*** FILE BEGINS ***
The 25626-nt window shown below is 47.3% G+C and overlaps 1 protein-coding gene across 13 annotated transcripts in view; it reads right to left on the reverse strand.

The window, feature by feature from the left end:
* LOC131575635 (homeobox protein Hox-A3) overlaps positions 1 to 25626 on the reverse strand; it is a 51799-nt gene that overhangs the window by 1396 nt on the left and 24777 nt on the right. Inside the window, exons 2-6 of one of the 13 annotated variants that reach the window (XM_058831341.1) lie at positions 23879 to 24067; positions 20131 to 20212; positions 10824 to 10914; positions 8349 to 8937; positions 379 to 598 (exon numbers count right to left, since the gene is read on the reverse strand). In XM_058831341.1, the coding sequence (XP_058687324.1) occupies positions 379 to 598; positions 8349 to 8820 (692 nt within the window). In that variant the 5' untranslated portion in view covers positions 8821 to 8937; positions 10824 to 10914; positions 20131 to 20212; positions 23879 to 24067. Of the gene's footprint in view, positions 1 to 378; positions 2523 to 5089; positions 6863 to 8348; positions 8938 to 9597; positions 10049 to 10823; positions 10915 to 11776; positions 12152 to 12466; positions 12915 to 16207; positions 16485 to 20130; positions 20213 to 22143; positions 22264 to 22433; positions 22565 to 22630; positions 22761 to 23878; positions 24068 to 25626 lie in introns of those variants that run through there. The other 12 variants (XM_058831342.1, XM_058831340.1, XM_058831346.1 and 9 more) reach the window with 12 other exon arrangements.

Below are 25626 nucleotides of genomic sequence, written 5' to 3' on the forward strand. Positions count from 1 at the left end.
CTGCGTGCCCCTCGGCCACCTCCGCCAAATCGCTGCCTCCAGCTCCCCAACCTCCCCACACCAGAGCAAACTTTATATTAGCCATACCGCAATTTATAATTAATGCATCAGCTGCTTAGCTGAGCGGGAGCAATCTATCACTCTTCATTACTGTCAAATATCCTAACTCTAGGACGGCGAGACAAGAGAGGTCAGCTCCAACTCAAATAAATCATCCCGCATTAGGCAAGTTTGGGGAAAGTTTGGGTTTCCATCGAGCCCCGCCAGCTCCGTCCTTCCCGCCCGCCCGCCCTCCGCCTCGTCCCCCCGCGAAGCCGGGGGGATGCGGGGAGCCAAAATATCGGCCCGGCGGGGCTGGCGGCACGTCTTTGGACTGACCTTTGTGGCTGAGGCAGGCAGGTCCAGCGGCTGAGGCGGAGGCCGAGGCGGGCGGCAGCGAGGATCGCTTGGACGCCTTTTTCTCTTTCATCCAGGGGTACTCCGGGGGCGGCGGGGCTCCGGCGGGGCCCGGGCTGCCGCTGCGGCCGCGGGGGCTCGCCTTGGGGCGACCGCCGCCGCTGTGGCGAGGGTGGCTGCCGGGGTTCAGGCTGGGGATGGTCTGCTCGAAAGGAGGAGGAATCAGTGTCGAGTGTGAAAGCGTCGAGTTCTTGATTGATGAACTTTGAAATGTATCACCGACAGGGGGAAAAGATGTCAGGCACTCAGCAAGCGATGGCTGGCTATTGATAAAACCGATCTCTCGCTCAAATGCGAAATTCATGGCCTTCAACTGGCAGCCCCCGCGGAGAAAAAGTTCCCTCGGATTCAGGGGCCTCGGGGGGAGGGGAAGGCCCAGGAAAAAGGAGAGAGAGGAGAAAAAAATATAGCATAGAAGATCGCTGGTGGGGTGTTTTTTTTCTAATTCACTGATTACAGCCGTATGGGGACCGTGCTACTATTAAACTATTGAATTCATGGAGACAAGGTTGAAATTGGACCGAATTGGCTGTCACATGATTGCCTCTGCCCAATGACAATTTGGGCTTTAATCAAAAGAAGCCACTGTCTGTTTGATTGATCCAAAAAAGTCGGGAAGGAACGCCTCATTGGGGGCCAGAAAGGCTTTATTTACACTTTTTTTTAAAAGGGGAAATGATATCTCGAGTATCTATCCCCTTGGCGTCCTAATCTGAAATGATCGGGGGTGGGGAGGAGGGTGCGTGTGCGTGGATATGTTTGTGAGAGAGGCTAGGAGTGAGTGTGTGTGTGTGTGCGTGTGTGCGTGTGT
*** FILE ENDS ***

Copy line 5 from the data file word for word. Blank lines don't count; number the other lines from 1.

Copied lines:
CTGCGTGCCCCTCGGCCACCTCCGCCAAATCGCTGCCTCCAGCTCCCCAACCTCCCCACACCAGAGCAAACTTTATATTAGCCATACCGCAATTTATAATTAATGCATCAGCTGCTTAGCTGAGCGGGAGCAATCTATCACTCTTCATTACTGTCAAATATCCTAACTCTAGGACGGCGAGACAAGAGAGGTCAGCTCCAACTCAAATAAATCATCCCGCATTAGGCAAGTTTGGGGAAAGTTTGGGTTTCCATCGAGCCCCGCCAGCTCCGTCCTTCCCGCCCGCCCGCCCTCCGCCTCGTCCCCCCGCGAAGCCGGGGGGATGCGGGGAGCCAAAATATCGGCCCGGCGGGGCTGGCGGCACGTCTTTGGACTGACCTTTGTGGCTGAGGCAGGCAGGTCCAGCGGCTGAGGCGGAGGCCGAGGCGGGCGGCAGCGAGGATCGCTTGGACGCCTTTTTCTCTTTCATCCAGGGGTACTCCGGGGGCGGCGGGGCTCCGGCGGGGCCCGGGCTGCCGCTGCGGCCGCGGGGGCTCGCCTTGGGGCGACCGCCGCCGCTGTGGCGAGGGTGGCTGCCGGGGTTCAGGCTGGGGATGGTCTGCTCGAAAGGAGGAGGAATCAGTGTCGAGTGTGAAAGCGTCGAGTTCTTGATTGATGAACTTTGAAATGTATCACCGACAGGGGGAAAAGATGTCAGGCACTCAGCAAGCGATGGCTGGCTATTGATAAAACCGATCTCTCGCTCAAATGCGAAATTCATGGCCTTCAACTGGCAGCCCCCGCGGAGAAAAAGTTCCCTCGGATTCAGGGGCCTCGGGGGGAGGGGAAGGCCCAGGAAAAAGGAGAGAGAGGAGAAAAAAATATAGCATAGAAGATCGCTGGTGGGGTGTTTTTTTTCTAATTCACTGATTACAGCCGTATGGGGACCGTGCTACTATTAAACTATTGAATTCATGGAGACAAGGTTGAAATTGGACCGAATTGGCTGTCACATGATTGCCTCTGCCCAATGACAATTTGGGCTTTAATCAAAAGAAGCCACTGTCTGTTTGATTGATCCAAAAAAGTCGGGAAGGAACGCCTCATTGGGGGCCAGAAAGGCTTTATTTACACTTTTTTTTAAAAGGGGAAATGATATCTCGAGTATCTATCCCCTTGGCGTCCTAATCTGAAATGATCGGGGGTGGGGAGGAGGGTGCGTGTGCGTGGATATGTTTGTGAGAGAGGCTAGGAGTGAGTGTGTGTGTGTGTGCGTGTGTGCGTGTGT